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Cyberbullying, Phoebe Prince and Suicide


A recent study published in the Journal of Adolescent Health noted that more than 13 percent of adolescents in grades 6 through 10 had been the victim or instigator of cyberbullying at least once within the last two months. While cyberbullying is a despictable act, when it drives a young woman like Phoebe Prince to commit suicide, it becomes a crime in every sense of the word.

The study also noted that boys are more likely to be cyber bullies, whereas girls are more likely to be the victims. And one more finding: greater parental support was associated with less bullying of all types (physical, verbal, social, and cyber). Where were the parents of the cyber bullies in the Phoebe Prince case? Although the study did not raise the topic of teaching and administrative staff, another question in this case is, where were the teachers and school administrators?

Media reports note that 15-year-old Phoebe, an Irish immigrant, was the target of physical, verbal, and cyberbullying beginning nearly the day after she arrived at South Hadley High School in Massachusetts. The young woman apparently had a brief relationship with a popular young man named Sean at the school, and this did not sit well with some of Phoebe’s female peers, who, along with Sean, reportedly viciously turned on the newcomer.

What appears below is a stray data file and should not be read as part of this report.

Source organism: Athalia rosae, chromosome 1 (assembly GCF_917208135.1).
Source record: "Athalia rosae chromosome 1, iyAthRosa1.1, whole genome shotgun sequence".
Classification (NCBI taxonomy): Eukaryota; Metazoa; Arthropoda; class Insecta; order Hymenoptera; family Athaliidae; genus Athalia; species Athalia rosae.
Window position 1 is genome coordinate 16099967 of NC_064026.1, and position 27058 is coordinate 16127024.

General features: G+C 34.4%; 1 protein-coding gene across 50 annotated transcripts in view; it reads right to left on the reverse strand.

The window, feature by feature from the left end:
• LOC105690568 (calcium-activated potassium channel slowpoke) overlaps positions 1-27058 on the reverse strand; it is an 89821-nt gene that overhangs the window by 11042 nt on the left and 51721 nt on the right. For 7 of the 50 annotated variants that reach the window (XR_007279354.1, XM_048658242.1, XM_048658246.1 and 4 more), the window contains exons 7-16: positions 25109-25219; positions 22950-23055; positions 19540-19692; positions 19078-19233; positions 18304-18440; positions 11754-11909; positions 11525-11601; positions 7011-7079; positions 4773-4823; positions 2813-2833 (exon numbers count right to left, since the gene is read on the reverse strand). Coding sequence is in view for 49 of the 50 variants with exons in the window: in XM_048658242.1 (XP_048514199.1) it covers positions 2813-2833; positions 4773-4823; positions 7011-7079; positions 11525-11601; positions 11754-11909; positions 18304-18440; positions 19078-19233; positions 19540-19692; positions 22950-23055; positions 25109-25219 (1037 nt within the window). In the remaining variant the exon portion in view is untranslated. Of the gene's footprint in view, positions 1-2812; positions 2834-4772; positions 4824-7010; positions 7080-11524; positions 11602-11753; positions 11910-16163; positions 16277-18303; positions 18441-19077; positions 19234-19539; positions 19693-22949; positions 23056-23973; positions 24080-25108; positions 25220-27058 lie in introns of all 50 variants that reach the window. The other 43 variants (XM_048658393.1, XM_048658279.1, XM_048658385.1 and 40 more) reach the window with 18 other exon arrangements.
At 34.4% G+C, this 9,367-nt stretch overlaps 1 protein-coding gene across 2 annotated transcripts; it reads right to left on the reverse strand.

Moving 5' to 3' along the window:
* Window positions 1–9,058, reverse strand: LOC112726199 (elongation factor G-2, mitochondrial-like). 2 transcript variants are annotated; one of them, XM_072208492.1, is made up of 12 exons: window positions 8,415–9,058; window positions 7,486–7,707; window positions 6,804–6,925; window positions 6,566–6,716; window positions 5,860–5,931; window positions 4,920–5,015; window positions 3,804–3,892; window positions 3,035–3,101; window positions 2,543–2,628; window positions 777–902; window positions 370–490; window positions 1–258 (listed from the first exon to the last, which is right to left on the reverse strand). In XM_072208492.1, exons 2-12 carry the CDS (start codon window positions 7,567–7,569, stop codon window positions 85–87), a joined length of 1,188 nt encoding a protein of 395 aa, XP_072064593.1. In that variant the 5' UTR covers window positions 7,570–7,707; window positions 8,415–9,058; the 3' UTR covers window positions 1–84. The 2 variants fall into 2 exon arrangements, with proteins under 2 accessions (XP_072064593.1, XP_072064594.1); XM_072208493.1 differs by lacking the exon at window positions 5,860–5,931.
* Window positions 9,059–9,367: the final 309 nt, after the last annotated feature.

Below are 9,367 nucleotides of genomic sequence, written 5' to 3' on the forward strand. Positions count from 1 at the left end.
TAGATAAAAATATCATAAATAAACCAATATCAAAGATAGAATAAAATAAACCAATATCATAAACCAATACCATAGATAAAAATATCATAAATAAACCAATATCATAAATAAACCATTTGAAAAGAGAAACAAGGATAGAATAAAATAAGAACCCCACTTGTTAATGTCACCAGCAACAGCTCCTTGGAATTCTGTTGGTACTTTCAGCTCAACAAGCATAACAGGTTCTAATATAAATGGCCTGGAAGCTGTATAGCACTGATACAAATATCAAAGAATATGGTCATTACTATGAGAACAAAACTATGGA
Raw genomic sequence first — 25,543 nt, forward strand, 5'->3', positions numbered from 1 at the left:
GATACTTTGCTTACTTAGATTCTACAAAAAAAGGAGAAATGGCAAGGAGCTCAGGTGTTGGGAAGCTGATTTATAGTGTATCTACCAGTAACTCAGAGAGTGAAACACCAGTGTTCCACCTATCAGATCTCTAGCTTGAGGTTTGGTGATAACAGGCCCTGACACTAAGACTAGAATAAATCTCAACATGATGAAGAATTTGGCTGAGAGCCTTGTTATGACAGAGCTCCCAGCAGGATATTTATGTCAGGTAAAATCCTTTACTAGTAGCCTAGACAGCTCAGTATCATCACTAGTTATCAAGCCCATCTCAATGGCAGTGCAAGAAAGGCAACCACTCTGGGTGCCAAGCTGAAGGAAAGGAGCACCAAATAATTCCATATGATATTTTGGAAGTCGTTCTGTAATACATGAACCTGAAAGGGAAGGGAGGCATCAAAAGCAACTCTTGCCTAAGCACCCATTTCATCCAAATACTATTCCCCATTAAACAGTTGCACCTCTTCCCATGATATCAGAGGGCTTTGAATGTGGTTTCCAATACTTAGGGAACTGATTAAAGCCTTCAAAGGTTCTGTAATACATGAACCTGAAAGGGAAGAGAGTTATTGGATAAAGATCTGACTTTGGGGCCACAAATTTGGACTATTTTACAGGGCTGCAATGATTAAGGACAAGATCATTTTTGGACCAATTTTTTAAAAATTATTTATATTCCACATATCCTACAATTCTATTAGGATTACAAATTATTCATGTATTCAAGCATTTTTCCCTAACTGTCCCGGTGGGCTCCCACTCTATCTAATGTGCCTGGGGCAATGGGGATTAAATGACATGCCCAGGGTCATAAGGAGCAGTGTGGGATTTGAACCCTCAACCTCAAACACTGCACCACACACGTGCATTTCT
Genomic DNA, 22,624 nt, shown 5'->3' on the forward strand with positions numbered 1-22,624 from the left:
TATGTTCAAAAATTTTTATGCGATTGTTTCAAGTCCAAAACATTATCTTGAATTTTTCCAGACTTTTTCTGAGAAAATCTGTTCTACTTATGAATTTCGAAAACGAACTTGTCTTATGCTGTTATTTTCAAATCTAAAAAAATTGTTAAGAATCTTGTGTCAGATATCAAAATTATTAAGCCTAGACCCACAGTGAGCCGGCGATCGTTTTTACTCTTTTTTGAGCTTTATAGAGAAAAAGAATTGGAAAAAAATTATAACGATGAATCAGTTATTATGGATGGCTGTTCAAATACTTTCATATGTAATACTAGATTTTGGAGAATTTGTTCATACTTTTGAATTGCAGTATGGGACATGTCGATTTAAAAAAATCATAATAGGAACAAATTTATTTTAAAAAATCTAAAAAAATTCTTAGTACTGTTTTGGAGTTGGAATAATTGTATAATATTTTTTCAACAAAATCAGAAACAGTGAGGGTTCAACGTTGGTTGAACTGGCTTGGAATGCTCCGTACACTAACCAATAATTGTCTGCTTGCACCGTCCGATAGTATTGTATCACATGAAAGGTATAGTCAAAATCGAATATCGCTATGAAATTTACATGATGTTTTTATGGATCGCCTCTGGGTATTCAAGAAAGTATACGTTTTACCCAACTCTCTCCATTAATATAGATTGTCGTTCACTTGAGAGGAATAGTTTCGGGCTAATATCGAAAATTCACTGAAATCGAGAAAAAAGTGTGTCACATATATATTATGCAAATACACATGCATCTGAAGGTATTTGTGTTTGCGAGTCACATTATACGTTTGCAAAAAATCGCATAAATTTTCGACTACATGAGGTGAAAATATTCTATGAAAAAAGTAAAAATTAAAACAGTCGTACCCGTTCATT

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Despite the fact that Phoebe’s mother, Anne Prince, informed school officials that her daughter was being bullied and tormented, the school did nothing. Now, months after Phoebe hanged herself in her home, a district attorney named Betsy Scheibel has announced charges against nine teenagers who made their fellow student’s life a living nightmare until the bullied young woman decided it was no longer worth living.

Bullying has moved from the playground and streets to cyberspace. Experts are scrambling to understand this phenomenon and to find ways to deal with and prevent it. In the meantime, young women like Phoebe Prince—and young men as well—can be driven to believe they are not worthy, loveable human beings. They can be driven to suicide.

As is so often the case, it takes a tragedy like suicide to occur before significant action is taken to try to remedy or fix a wrong. In the case of Phoebe Prince, that action has not yet played out. While and until it does, kids, parents, and teachers can find some help with bullying and cyberbullying at Bullystoppers, Stopbullying, and Stopbullyingnow, among other resources.

Boston Globe, Mar. 30, 2010
Wang J et al. Journal of Adolescent Health 2009 Oct; 45(4): 368-75